VI. At the oral proceedings held on 8 March 1989, the Appellant's representative submitted that in the EPC there is no rule which defines what has to be interpreted as a claim and that from Article 69 EPC it could be argued that claims cannot be put in the description, which is a different part of the application. The present case was distinguishable from J 05/87. The statements contained in the present application which had been considered by the Receiving Section as claims, were in fact only statements which could have been put in the earlier part of the description and therefore the EPO was not entitled to require the payment of claims fees for them. Contrary to what the Receiving Section thought, the practice of including the substance of US claims, taken from a priority application, in the description of the European application, was not in any way intended to circumvent the requirement to pay claims fees. The problem was that European professional representatives sometimes received an application of US origin so shortly before the last date for filing that it was difficult to make major changes to the text before filing and there was a grave risk that if the substance of the US claims were not repeated in the application as filed some subject-matter might be inadvertently but irretrievably omitted. The present case was an example. A representative who had sufficient time and opportunity -as he should with Euro- PCT applications - would revise the description to make it more suitable for European filing.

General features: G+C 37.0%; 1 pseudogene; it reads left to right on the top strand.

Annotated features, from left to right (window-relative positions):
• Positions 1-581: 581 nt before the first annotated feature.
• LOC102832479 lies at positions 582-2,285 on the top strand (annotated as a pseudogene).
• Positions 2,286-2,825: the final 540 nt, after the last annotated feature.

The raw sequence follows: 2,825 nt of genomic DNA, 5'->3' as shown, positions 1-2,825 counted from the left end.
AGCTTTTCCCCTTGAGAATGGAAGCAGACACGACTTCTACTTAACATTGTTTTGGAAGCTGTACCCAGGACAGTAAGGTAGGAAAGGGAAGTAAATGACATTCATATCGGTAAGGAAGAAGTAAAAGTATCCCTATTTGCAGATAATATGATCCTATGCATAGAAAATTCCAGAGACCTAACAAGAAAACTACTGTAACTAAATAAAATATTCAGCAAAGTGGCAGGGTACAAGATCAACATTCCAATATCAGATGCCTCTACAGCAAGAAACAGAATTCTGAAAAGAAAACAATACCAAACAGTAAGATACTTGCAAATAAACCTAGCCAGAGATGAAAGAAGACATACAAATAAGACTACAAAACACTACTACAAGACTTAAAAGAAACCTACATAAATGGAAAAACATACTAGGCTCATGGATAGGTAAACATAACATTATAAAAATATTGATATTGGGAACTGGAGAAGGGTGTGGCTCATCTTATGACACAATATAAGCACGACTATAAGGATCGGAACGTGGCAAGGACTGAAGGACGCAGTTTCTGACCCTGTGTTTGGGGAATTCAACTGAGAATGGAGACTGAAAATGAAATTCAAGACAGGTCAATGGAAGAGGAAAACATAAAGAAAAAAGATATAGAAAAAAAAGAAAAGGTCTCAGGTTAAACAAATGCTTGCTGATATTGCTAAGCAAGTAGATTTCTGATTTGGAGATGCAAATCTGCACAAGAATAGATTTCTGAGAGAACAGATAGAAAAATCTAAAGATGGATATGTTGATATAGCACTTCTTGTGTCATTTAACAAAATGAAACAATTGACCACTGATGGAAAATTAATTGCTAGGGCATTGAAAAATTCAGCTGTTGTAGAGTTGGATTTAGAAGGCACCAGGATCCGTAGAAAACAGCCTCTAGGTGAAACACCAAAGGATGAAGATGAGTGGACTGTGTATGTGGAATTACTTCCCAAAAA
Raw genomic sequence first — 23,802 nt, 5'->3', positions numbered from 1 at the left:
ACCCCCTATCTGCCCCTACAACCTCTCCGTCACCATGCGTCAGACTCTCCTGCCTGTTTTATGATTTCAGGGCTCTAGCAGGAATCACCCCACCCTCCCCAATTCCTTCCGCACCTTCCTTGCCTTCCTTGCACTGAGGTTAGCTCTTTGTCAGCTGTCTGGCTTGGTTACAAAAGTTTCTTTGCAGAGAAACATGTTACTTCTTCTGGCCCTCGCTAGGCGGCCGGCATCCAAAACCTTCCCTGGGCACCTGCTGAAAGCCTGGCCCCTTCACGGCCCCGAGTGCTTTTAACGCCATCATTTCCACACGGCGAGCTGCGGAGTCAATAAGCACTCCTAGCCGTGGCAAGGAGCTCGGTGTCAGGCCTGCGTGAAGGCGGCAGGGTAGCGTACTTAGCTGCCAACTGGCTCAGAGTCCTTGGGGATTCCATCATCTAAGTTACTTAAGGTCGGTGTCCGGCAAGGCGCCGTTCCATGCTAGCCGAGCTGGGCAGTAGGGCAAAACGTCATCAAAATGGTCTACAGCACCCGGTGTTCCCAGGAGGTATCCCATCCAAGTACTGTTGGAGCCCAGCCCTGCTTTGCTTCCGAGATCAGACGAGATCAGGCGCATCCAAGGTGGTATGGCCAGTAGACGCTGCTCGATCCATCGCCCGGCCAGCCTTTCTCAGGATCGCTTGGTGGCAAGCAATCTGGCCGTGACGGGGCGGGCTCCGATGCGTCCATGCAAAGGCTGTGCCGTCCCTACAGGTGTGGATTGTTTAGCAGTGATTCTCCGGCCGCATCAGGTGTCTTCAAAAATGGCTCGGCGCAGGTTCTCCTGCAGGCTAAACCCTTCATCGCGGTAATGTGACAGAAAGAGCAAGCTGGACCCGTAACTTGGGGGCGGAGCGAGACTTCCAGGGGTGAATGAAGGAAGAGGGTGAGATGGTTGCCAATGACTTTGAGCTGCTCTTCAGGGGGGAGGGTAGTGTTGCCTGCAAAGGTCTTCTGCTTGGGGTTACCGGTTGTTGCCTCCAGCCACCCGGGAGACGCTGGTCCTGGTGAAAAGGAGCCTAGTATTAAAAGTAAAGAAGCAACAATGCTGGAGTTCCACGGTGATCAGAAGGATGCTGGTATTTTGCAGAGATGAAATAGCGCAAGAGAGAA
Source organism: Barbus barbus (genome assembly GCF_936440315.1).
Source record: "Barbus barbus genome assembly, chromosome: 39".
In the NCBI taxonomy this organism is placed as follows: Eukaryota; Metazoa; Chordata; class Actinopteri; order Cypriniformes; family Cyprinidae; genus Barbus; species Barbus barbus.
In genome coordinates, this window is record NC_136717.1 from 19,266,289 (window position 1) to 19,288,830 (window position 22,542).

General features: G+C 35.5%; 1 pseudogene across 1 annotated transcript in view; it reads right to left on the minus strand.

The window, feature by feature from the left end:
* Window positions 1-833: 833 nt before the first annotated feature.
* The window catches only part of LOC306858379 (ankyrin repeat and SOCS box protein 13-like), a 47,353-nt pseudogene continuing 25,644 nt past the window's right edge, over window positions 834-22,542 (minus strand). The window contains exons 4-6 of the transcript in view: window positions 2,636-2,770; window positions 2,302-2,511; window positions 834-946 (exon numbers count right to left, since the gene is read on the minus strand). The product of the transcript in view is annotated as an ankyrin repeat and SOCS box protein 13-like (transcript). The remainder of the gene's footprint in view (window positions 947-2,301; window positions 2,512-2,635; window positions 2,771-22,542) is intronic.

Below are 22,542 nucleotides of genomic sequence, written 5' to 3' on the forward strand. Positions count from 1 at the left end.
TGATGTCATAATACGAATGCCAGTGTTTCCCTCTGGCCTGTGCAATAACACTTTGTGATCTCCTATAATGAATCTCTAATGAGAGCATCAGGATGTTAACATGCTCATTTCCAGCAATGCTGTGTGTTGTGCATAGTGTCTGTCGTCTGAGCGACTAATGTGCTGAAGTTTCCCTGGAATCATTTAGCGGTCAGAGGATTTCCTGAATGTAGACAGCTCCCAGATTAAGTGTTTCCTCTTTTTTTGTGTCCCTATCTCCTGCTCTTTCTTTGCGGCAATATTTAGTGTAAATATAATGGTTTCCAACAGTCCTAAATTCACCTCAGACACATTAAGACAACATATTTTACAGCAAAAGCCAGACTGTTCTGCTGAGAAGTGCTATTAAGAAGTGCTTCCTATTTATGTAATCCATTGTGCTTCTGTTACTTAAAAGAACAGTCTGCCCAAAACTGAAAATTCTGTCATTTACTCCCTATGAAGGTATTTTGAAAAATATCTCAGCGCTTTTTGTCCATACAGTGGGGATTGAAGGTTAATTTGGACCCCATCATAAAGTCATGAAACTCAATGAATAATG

VII. The Appellant's representative requested that the decision under appeal be set aside and that 117 claims fees be refunded.